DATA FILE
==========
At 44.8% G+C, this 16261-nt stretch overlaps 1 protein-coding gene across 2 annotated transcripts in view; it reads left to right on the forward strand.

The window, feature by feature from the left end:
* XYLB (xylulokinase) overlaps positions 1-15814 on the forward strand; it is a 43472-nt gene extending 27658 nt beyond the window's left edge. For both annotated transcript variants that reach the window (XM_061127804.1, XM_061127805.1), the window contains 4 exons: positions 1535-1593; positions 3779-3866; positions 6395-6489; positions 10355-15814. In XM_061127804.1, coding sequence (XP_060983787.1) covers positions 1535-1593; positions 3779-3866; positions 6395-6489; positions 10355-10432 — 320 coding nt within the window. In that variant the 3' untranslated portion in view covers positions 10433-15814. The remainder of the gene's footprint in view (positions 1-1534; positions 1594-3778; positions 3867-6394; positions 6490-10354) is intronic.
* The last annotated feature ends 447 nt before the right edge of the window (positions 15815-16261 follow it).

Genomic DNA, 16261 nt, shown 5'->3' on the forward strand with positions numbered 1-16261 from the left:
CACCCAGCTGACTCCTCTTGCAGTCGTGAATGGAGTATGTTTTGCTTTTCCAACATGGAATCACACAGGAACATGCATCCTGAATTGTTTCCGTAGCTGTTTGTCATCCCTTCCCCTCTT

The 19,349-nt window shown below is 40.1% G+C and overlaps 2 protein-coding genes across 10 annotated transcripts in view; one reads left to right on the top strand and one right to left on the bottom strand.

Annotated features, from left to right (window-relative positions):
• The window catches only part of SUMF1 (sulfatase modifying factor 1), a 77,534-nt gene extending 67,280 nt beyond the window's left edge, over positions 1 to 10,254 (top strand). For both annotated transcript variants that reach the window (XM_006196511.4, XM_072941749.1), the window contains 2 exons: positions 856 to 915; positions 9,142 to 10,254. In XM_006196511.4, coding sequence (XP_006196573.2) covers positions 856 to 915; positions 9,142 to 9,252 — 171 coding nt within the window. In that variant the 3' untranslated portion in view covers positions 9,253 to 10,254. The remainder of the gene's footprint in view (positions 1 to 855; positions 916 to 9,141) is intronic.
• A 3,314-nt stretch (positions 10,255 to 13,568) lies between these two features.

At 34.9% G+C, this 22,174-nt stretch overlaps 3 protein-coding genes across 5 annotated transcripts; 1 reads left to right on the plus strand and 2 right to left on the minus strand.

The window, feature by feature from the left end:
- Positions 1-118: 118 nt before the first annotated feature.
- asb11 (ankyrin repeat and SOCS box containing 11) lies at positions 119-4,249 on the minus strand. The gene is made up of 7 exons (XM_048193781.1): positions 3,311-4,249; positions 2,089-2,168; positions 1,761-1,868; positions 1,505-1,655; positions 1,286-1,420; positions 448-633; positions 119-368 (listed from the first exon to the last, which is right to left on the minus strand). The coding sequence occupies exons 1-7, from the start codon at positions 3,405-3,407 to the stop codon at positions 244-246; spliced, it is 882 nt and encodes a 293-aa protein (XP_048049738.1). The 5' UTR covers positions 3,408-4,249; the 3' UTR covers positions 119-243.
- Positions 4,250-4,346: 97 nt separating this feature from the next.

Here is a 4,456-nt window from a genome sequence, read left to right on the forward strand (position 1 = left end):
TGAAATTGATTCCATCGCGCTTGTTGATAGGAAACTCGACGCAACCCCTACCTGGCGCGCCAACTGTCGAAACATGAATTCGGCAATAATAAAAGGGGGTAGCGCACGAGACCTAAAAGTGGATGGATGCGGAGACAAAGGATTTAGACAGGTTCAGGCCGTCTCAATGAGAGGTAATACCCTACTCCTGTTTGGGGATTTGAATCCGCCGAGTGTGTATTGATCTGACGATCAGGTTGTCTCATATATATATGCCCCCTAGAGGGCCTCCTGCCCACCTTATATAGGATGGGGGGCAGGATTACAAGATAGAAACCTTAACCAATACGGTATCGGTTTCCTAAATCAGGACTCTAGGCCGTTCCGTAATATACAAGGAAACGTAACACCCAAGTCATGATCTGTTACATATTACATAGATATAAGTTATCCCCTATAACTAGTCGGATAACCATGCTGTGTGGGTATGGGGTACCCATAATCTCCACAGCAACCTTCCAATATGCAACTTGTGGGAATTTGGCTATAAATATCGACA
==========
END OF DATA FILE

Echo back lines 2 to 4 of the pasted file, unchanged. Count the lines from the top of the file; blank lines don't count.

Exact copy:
The window, feature by feature from the left end:
* XYLB (xylulokinase) overlaps positions 1-15814 on the forward strand; it is a 43472-nt gene extending 27658 nt beyond the window's left edge. For both annotated transcript variants that reach the window (XM_061127804.1, XM_061127805.1), the window contains 4 exons: positions 1535-1593; positions 3779-3866; positions 6395-6489; positions 10355-15814. In XM_061127804.1, coding sequence (XP_060983787.1) covers positions 1535-1593; positions 3779-3866; positions 6395-6489; positions 10355-10432 — 320 coding nt within the window. In that variant the 3' untranslated portion in view covers positions 10433-15814. The remainder of the gene's footprint in view (positions 1-1534; positions 1594-3778; positions 3867-6394; positions 6490-10354) is intronic.
* The last annotated feature ends 447 nt before the right edge of the window (positions 15815-16261 follow it).